“If you make people think they're thinking, they'll love you, but if you really make them think, they'll hate you." ~Don Marquis

"In times of change, learners inherit the earth, while the learned find themselves beautifully equipped to deal with a world that no longer exists" ~Roland Barth

"Doubt is not a pleasant mental state, but certainty is a ridiculous one."~Voltaire
Diane is offline   Reply With Quote
Old 02-05-2007, 11:43 PM   #4
nari
NeuroNut Evangelist
 
nari's Avatar
 
Join Date: Mar 2004
Location: ACT Aust
Posts: 8,661
Thanks: 1,972
Thanked 606 Times in 436 Posts
Default

Chris,

Thanks for bringing up these topics.

I suspect that communication via cyberspace is part of the problem. The facility allows people to think about a thoughtful response, but it also allows others to think up thoughtless responses.
Those who choose to rant at others with an often irrelevant and first-thoughts-off-the block style reveal themselves as rather frightened hares. It may be the USA system of health control doing this insiduously. It may be that they just grewed that way, becoming scared of hunches and other ideas.

It is interesting to see politicians, for instance, thinking on and off the edge. A hesitant, slightly smiling response to a tough question can be interpreted two ways: it can be seen as "I think that is a good question and I'll try to answer as best as I can" or "I have no idea what you are talking about, but I'll respond as fast as I can because I mustn't appear ignorant or stupid".

Sometimes I feel sorry that obviously quite a few USA PTs are trapped by the rules of insurance companies and the apparent need always to follow orders and directions from others......but I feel sorry for the profession, not them.


Nari
nari is offline   Reply With Quote
Old 03-05-2007, 01:58 AM   #5
christophb
Arbiter
 
christophb's Avatar
 
Join Date: Oct 2004
Location: Seattle, WA
Age: 40
Posts: 695
Thanks: 10
Thanked 15 Times in 8 Posts
Default

Thanks Diane.

There's a bundle of info for my brain to organize here at soma. I did have a gut feeling that this was talked about before, should have paid attention to that felt sense

Chris
__________________
Christopher Bryhan

"You are more likely to learn something by finding surprises in your own behavior then by hearing surprising facts about people in general"
Daniel Kahneman - Thinking Fast and Slow
christophb is offline   Reply With Quote
Old 03-05-2007, 03:31 AM   #6
Diane
Human Primate Social Groomer and Neuroelastician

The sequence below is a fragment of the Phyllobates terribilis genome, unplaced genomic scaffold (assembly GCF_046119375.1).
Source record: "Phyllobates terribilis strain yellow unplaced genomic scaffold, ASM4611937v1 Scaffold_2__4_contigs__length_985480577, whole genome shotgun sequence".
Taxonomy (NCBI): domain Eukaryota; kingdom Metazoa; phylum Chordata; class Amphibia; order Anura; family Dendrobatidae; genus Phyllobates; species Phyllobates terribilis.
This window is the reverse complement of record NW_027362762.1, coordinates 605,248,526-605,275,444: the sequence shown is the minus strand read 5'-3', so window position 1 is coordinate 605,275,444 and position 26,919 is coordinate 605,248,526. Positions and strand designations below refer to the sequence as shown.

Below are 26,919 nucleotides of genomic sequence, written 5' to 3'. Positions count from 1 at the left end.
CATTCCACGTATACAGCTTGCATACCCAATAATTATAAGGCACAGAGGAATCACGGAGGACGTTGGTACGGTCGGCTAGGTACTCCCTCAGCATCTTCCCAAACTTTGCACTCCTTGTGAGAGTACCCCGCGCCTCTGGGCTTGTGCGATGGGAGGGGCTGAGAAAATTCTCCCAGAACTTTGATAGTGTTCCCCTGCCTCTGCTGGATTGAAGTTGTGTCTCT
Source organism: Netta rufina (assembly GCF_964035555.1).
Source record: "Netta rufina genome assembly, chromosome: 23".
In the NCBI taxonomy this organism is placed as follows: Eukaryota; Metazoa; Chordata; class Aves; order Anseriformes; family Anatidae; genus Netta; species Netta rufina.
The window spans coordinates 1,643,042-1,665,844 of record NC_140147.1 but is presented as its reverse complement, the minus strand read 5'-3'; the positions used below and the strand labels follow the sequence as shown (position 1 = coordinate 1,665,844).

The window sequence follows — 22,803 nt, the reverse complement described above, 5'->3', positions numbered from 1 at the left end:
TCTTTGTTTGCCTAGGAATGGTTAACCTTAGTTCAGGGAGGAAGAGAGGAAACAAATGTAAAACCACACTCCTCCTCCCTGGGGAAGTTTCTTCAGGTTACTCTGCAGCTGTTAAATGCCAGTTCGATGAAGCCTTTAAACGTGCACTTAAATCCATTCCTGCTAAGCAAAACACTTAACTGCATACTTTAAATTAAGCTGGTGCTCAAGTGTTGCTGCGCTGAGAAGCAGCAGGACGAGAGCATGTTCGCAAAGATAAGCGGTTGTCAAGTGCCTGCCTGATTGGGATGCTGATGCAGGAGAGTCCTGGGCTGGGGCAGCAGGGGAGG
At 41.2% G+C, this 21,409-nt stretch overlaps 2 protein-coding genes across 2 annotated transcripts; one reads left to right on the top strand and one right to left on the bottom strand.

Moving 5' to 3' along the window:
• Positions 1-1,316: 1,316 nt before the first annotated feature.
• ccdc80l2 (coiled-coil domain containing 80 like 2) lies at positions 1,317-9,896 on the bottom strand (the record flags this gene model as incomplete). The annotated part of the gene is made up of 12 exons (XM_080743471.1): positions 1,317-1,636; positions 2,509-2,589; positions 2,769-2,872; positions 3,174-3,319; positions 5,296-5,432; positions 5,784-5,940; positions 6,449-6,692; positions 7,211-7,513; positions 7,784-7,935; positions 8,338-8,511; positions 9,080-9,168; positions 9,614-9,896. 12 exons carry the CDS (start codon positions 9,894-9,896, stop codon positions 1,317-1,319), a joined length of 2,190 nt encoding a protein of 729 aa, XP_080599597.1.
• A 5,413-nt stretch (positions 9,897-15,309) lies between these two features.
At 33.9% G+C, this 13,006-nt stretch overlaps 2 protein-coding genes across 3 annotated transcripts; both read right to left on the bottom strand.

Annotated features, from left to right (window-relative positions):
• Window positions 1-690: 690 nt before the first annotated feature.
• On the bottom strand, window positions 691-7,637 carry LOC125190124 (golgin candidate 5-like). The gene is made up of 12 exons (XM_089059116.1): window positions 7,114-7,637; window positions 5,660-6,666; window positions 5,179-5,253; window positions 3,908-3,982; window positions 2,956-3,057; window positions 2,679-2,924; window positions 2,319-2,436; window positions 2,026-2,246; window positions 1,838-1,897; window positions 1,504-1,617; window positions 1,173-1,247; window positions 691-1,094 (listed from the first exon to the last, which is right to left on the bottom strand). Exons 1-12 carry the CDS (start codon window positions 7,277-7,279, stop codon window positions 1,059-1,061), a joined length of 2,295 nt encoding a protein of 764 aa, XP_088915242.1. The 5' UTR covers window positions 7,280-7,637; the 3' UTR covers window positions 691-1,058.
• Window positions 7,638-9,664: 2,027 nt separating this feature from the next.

Diane's Avatar
 
Join Date: Mar 2004
Location: Weyburn Sask.
Posts: 22,904
Thanks: 3,131
Thanked 6,310 Times in 2,865 Posts
Default

Nari, you are on the mark as usual.
Chris, no worries. It was your undermind working out a space to put all this material for compost.
__________________
Diane
www.dermoneuromodulation.com
SensibleSolutionsPhysiotherapy
HumanAntiGravitySuit blog
Neurotonics PT Teamblog
Canadian Physiotherapy Pain Science Division (Archived newsletters, paincasts)
Canadian Physiotherapy Association Pain Science Division Facebook page
@PainPhysiosCan
WCPT PhysiotherapyPainNetwork on Facebook
@WCPTPTPN
Neuroscience and Pain Science for Manual PTs Facebook page

@dfjpt
SomaSimple on Facebook
@somasimple

"Rene Descartes was very very smart, but as it turned out, he was wrong." ~Lorimer Moseley

“Comment is free, but the facts are sacred.” ~Charles Prestwich Scott, nephew of founder and editor (1872-1929) of The Guardian , in a 1921 Centenary editorial

“If you make people think they're thinking, they'll love you, but if you really make them think, they'll hate you." ~Don Marquis

"In times of change, learners inherit the earth, while the learned find themselves beautifully equipped to deal with a world that no longer exists" ~Roland Barth

"Doubt is not a pleasant mental state, but certainty is a ridiculous one."~Voltaire
Diane is offline   Reply With Quote
Reply

Bookmarks

Thread Tools
Display Modes

Posting Rules
You may not post new threads
You may not post replies
You may not post attachments
You may not edit your posts

BB code is On
Smilies are On
[IMG] code is On
HTML code is Off

Forum Jump

Similar Threads
Thread Thread Starter Forum Replies Last Post
World Question at edge.org Diane The Pharos of Alexandria 1 06-01-2005 02:10 PM
Thinking/emotions nari General Discussion 2 04-05-2004 10:57 AM


All times are GMT +2. The time now is 01:29 AM.


Powered by vBulletin® Version 3.8.8
Copyright ©2000 - 2014, vBulletin Solutions, Inc.
SomaSimple © 2004 - 2014